Maintaining the right temperature* (33 to 39 °F) in our Airstream Safari’s 5.0 cu. ft. refrigerator is important to keep food from spoiling or freezing. The cooling process of RV absorption refrigerators* is different than compression driven, household refrigerators. Absorption refrigerators have a relatively low coefficient of performance, which makes it especially important to keep the RV refrigerator in peak operating condition. To properly monitor our refrigerator, we need to know the temperature of the inside of the refrigerator at all times without opening the door, which would result in a temporary loss of cold air and decreased efficiency. Our first refrigerator thermometer in 2007 had a thermistor probe on a wire that connected to a digital display panel mounted on the refrigerator door and served us well for 6 years.
When the thermometer’s probe failed to register temperatures accurately last spring, we did our research and selected the AcuRite Refrigerator/Freezer Wireless Digital Thermometer, #00986.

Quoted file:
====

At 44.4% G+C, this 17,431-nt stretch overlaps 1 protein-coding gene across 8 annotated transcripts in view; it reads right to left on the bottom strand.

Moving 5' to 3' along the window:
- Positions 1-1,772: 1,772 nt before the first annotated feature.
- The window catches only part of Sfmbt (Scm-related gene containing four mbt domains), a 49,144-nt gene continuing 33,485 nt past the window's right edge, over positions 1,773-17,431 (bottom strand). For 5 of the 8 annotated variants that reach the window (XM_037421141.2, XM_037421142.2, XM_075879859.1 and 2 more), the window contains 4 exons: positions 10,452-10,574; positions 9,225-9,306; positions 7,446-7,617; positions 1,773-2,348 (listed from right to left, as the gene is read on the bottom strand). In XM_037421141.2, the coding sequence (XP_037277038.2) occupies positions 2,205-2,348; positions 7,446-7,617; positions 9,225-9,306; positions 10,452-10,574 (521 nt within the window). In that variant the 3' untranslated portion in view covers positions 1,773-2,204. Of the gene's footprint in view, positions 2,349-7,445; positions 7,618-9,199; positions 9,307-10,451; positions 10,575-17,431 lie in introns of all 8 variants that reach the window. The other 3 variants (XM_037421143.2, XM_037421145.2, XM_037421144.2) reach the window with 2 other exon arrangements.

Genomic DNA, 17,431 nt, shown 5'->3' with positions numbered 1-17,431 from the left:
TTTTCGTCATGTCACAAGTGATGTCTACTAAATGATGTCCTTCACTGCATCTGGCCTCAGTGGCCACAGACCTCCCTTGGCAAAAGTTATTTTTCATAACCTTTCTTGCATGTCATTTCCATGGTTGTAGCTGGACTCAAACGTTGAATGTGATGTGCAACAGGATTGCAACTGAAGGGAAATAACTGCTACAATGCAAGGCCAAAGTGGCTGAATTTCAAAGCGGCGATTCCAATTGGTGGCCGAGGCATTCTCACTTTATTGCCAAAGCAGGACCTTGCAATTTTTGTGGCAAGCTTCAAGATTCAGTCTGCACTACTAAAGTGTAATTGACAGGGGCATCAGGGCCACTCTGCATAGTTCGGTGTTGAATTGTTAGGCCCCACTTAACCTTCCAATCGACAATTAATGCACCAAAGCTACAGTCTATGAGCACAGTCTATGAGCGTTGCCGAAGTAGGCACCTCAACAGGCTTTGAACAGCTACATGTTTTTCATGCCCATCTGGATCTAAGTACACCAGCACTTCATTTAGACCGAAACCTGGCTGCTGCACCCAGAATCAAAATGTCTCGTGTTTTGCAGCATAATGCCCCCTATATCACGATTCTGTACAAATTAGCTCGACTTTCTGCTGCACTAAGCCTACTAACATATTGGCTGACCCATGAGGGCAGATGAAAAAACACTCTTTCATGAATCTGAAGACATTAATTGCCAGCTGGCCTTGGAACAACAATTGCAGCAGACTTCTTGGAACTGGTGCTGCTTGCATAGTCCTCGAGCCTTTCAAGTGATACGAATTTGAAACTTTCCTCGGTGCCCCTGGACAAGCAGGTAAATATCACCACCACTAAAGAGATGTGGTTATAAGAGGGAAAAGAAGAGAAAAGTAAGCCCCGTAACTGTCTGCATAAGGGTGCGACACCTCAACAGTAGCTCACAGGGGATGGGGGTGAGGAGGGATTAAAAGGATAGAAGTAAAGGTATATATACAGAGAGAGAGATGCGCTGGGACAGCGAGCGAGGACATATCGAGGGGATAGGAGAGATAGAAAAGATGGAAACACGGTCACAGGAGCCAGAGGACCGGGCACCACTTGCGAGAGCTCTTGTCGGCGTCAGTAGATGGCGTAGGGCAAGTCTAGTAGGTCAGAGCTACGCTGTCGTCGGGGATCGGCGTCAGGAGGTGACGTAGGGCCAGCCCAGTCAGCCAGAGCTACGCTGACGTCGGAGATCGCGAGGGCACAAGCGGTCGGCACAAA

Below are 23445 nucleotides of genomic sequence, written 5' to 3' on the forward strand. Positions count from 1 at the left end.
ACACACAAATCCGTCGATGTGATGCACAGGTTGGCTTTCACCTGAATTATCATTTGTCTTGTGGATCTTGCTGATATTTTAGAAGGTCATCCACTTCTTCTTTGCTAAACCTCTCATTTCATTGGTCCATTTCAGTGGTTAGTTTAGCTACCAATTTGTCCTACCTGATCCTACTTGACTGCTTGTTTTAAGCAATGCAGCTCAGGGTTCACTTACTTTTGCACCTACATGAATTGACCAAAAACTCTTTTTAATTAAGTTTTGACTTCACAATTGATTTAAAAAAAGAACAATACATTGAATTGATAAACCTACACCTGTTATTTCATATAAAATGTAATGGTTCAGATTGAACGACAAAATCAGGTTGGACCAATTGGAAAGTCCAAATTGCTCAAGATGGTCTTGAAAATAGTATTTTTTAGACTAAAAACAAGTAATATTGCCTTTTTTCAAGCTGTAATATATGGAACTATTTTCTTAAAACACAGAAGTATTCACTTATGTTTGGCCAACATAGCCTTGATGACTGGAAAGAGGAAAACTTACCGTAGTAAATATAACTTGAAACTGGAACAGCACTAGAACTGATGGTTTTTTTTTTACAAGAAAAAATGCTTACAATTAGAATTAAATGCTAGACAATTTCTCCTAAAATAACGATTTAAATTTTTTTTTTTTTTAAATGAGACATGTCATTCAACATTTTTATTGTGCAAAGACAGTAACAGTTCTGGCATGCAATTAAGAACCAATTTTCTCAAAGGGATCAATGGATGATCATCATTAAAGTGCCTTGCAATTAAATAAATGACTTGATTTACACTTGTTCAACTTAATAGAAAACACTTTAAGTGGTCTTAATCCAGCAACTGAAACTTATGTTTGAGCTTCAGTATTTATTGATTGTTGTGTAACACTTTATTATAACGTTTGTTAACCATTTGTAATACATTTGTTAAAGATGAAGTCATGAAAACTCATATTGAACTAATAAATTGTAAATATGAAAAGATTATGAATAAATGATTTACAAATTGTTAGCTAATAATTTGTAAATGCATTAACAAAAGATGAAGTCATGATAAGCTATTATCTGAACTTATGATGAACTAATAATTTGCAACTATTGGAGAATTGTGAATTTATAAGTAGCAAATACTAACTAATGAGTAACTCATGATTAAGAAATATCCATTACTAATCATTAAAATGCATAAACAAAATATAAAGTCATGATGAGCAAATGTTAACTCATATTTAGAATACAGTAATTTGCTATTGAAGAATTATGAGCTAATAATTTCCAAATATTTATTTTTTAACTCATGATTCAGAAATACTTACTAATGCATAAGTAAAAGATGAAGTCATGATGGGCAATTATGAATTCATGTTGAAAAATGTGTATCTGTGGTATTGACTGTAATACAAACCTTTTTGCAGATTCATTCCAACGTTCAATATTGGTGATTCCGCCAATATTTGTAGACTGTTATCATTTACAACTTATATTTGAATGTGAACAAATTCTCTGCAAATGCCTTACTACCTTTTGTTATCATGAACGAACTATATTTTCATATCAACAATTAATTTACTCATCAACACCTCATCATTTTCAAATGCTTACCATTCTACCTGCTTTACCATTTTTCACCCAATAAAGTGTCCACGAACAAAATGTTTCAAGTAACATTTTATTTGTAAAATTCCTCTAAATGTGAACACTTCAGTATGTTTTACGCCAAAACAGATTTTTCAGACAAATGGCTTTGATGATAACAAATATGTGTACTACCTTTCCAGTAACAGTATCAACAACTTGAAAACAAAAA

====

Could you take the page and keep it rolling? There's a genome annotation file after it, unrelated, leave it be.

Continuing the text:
This thermometer comes with a digital LCD display on the main unit (receiver) and two remote sensors, labeled 1 and 2. I chose to use sensor #1 to monitor the refrigerator temperature and sensor #2 to monitor the room or outside air temperature. The image below shows the thermometer sensor on the middle shelf and the refrigerator’s thermistor probe on the right side, which I raise or lower to maintain the right temperature as noted above.
The main unit has a strong magnet on the back that firmly holds it on the side of our stove exhaust fan/light fixture. The sensors send out a strong signal, and at home, I found that I could bring the main unit and sensor #2 into the house and monitor the house and trailer refrigerators at the same time! The image below shows the temperature readings of the trailer refrigerator (34 °F) and the outside air (39 °F) during an evening last April while camping at William Heise County Park.
Although we do not use the alarm feature, we do like the main unit’s display that shows the lowest and highest temperature since it was last cleared. We have found that there are many variables that affect the refrigerator’s temperature, including the size, amount, placement and temperature of food going in. Knowing the highest and lowest temperature since the display was last cleared helps me to position our refrigerator’s thermistor for the optimum temperature range.
We have solar panels that work best when we are in a campsite that gets full sun most of the day, which provides additional incentive to find ways to help the refrigerator work better,* such as propping the outside vented doors open with clothes hangers to increase heat dispersal.
And helps us with our goal of keeping cool, even in the desert.*
*This is a link to a YouTube video.